MH370: Angry scenes as relatives meet airline staff
A meeting between relatives of Chinese passengers aboard missing flight MH370 and Malaysia Airlines staff descended into chaos Thursday, with police stepping in to separate both sides amid angry scenes in a Beijing hotel.world Updated: Apr 25, 2014 02:43 IST
A meeting between relatives of Chinese passengers aboard missing flight MH370 and Malaysia Airlines staff descended into chaos Thursday, with police stepping in to separate both sides amid angry scenes in a Beijing hotel.
Up until three weeks ago, Malaysian government and military officials held regular briefings with the relatives to update them on the search for the Malaysia Airlines Boeing 777 that went missing on March 8.
Anger mounted this week as relatives demanded the resumption of meetings with high-level government staff.
Tensions boiled over at Thursday's briefing, with some relatives saying they were on a "hunger strike" in protest after airline officials told them they were unable to get the Malaysian embassy to send a representative to answer their questions.
Malaysia Airlines senior vice president Jaffar Derus Ahmad repeatedly called on the relatives to eat dinner at a lobby restaurant, but angry scenes erupted when a man appeared to faint.
"This is what you have caused," one man shouted as more than two dozen relatives sought to angrily confront the airline staff, hitting on a table and shouting "Protest! Protest!"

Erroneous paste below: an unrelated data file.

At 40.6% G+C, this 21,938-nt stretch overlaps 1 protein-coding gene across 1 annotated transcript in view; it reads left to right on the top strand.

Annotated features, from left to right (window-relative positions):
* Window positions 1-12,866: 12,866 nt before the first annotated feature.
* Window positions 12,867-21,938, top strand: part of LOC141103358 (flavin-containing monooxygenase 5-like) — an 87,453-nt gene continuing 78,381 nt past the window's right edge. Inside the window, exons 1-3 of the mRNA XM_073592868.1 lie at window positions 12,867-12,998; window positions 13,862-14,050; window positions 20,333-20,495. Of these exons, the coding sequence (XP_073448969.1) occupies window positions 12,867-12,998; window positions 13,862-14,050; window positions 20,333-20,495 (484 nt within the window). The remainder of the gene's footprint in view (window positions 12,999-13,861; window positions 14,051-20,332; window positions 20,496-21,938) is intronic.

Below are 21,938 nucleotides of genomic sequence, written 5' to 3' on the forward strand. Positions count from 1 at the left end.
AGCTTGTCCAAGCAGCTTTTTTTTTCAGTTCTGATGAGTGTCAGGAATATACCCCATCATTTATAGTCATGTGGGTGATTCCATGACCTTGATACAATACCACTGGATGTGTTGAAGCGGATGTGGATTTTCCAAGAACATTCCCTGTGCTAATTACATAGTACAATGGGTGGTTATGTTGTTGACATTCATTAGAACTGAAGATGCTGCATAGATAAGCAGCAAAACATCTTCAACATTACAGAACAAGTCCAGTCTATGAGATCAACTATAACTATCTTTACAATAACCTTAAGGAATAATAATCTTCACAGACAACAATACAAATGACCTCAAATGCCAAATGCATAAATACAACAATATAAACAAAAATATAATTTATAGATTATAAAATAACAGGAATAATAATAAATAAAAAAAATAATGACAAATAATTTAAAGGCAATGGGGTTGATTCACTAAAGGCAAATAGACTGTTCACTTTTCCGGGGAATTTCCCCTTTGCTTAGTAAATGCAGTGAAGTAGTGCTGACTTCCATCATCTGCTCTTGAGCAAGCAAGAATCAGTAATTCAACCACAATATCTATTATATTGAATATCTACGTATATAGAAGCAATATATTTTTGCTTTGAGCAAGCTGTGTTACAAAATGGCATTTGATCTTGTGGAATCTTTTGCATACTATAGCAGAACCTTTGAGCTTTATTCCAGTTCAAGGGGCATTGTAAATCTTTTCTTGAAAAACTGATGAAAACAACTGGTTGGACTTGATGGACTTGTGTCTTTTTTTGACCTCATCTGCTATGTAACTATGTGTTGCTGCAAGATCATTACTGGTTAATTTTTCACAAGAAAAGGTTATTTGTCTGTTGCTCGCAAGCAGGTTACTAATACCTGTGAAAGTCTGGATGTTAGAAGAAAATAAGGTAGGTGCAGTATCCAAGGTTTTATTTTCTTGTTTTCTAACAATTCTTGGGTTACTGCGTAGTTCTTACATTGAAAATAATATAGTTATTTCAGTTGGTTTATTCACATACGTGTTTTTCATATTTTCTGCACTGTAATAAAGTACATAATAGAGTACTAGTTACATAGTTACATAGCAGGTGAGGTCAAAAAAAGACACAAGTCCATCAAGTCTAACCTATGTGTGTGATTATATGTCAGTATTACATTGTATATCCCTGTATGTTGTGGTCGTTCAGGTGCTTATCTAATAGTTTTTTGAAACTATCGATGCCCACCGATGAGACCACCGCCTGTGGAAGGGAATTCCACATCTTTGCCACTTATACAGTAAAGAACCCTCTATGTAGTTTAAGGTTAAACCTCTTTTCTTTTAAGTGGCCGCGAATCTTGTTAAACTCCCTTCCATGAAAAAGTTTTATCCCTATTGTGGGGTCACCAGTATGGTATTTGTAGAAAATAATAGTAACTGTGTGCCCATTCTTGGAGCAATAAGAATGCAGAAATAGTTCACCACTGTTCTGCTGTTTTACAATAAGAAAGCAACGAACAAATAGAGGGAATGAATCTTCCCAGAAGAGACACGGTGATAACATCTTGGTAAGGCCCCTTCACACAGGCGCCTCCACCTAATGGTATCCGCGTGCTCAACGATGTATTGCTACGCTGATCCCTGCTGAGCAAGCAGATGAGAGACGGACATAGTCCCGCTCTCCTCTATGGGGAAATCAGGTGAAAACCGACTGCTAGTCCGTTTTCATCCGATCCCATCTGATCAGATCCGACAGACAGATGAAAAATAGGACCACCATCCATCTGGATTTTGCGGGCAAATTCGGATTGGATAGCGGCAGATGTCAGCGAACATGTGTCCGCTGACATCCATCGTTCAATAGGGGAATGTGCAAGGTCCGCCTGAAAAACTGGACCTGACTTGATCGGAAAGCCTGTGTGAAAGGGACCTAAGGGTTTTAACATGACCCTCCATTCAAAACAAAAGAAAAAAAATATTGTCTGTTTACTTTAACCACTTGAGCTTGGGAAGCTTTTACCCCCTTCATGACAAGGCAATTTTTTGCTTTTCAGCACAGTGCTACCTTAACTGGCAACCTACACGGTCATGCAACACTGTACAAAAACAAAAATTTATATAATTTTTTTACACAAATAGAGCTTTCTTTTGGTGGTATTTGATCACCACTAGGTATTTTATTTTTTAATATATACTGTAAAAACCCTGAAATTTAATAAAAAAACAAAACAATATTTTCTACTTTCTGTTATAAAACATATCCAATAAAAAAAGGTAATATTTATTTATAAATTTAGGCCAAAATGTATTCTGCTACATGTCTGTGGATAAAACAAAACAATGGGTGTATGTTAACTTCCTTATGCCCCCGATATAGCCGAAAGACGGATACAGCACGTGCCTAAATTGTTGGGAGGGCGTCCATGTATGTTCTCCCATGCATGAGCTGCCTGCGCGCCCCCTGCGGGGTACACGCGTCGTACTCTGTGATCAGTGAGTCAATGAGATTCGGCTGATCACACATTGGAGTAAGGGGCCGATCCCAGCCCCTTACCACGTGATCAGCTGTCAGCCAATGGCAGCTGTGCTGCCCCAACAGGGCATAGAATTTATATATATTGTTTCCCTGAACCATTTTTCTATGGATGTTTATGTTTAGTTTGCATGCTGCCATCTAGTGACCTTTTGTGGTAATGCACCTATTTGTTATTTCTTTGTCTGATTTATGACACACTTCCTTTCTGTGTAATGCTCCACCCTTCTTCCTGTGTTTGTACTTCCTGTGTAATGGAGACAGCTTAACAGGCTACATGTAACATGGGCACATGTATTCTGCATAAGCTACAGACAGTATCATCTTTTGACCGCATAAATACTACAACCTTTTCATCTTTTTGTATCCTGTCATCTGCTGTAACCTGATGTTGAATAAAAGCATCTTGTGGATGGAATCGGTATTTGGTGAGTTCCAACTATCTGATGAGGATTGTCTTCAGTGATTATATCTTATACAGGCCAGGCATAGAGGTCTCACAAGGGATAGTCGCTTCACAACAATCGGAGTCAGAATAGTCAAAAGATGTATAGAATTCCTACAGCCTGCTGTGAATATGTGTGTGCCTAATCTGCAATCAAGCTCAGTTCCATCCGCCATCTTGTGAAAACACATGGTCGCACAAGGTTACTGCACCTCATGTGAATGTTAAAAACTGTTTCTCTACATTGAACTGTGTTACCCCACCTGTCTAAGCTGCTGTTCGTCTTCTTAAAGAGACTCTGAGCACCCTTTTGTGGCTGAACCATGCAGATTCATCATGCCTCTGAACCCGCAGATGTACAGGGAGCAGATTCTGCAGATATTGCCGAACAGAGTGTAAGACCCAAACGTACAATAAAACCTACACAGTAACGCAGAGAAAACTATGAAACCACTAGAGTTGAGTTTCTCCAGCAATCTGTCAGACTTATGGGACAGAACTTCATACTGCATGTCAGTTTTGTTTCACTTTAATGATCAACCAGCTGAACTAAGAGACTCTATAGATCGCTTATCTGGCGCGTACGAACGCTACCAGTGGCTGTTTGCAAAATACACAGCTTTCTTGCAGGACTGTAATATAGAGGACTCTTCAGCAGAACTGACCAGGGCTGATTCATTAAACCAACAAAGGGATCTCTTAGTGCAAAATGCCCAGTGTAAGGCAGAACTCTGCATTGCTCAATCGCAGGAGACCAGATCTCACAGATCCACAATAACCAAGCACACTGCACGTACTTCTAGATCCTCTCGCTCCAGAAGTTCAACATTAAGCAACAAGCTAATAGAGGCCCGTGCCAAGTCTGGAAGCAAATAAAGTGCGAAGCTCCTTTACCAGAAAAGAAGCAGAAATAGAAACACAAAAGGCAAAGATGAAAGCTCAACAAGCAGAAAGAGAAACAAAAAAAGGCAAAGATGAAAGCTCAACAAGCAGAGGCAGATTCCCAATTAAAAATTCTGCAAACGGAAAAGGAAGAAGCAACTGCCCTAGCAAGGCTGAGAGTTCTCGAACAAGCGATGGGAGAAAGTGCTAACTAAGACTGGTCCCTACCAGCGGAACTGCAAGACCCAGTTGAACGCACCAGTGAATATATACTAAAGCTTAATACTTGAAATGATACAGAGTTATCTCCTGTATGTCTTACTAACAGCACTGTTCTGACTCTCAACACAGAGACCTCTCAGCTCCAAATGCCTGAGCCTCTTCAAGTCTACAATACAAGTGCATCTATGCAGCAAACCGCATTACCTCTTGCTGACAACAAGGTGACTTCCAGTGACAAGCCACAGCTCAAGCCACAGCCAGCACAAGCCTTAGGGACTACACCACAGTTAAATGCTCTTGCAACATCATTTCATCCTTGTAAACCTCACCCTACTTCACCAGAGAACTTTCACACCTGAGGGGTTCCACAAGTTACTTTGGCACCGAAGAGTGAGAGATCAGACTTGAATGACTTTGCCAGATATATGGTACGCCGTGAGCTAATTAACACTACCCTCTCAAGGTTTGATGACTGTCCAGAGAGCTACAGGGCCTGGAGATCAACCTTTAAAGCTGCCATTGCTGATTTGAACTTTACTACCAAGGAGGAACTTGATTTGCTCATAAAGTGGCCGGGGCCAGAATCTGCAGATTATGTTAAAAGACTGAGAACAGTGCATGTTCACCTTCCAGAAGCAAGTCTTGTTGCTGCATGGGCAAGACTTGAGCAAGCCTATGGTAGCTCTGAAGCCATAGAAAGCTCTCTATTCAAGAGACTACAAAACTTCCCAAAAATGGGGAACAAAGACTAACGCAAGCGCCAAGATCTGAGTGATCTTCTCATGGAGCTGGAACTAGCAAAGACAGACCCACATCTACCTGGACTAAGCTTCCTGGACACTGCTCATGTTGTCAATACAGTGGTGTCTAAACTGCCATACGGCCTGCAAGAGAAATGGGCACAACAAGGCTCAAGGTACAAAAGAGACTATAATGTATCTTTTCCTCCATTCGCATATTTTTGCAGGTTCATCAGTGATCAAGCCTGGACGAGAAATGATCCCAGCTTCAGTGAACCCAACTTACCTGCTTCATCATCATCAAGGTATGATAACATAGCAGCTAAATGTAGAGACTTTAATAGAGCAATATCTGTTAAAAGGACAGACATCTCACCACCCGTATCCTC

About a dozen police and security staff stepped in to rescue the besieged airline staff.
Nothing has been seen of the plane or its 239 passengers and crew since it vanished off radar screens during a flight from Kuala Lumpur to Beijing on March 8.
About two-thirds of those on board were Chinese and their loved ones have complained bitterly about what they see as Malaysia's secretive and incompetent handling of the search.
"I have been asking, indeed begging Malaysia and Malaysian Airlines to bring my son back. I miss my son," relative Wen Wancheng told the airline staff, his face contorted with anguish.
"I am not trying to create trouble or difficulty for your staff. We haven't been trying to vent anger or hate your staff," added the 63-year-old tearfully, as he was comforted by other relatives.
Last month, emotional relatives of the Chinese passengers scuffled with guards outside Malaysia's embassy and abused the ambassador, demanding answers about the plane's mysterious disappearance in the Indian Ocean.